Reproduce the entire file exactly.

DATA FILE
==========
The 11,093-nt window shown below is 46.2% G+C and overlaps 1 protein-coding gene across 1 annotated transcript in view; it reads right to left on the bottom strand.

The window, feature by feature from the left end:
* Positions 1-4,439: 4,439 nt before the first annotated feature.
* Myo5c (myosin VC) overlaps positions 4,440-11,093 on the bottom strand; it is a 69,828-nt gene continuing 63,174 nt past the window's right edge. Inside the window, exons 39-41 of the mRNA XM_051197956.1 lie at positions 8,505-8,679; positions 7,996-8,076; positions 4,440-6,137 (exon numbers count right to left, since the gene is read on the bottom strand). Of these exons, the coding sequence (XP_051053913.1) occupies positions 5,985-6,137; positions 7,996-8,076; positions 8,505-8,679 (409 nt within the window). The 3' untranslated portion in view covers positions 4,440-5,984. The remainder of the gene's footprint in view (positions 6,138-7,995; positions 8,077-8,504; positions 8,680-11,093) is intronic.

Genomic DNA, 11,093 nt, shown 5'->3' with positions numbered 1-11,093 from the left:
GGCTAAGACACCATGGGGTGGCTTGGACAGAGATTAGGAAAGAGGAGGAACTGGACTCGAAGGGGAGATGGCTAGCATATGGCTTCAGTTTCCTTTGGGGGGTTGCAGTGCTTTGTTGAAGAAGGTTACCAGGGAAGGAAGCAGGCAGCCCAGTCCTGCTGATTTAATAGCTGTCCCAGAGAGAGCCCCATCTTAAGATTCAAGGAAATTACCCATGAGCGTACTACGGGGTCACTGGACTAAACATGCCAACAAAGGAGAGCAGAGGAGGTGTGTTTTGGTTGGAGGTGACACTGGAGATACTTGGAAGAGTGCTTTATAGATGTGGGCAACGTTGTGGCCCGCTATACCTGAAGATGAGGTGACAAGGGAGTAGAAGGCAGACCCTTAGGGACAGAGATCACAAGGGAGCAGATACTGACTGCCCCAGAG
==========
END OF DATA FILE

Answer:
The 11,093-nt window shown below is 46.2% G+C and overlaps 1 protein-coding gene across 1 annotated transcript in view; it reads right to left on the bottom strand.

The window, feature by feature from the left end:
* Positions 1-4,439: 4,439 nt before the first annotated feature.
* Myo5c (myosin VC) overlaps positions 4,440-11,093 on the bottom strand; it is a 69,828-nt gene continuing 63,174 nt past the window's right edge. Inside the window, exons 39-41 of the mRNA XM_051197956.1 lie at positions 8,505-8,679; positions 7,996-8,076; positions 4,440-6,137 (exon numbers count right to left, since the gene is read on the bottom strand). Of these exons, the coding sequence (XP_051053913.1) occupies positions 5,985-6,137; positions 7,996-8,076; positions 8,505-8,679 (409 nt within the window). The 3' untranslated portion in view covers positions 4,440-5,984. The remainder of the gene's footprint in view (positions 6,138-7,995; positions 8,077-8,504; positions 8,680-11,093) is intronic.

Genomic DNA, 11,093 nt, shown 5'->3' with positions numbered 1-11,093 from the left:
GGCTAAGACACCATGGGGTGGCTTGGACAGAGATTAGGAAAGAGGAGGAACTGGACTCGAAGGGGAGATGGCTAGCATATGGCTTCAGTTTCCTTTGGGGGGTTGCAGTGCTTTGTTGAAGAAGGTTACCAGGGAAGGAAGCAGGCAGCCCAGTCCTGCTGATTTAATAGCTGTCCCAGAGAGAGCCCCATCTTAAGATTCAAGGAAATTACCCATGAGCGTACTACGGGGTCACTGGACTAAACATGCCAACAAAGGAGAGCAGAGGAGGTGTGTTTTGGTTGGAGGTGACACTGGAGATACTTGGAAGAGTGCTTTATAGATGTGGGCAACGTTGTGGCCCGCTATACCTGAAGATGAGGTGACAAGGGAGTAGAAGGCAGACCCTTAGGGACAGAGATCACAAGGGAGCAGATACTGACTGCCCCAGAG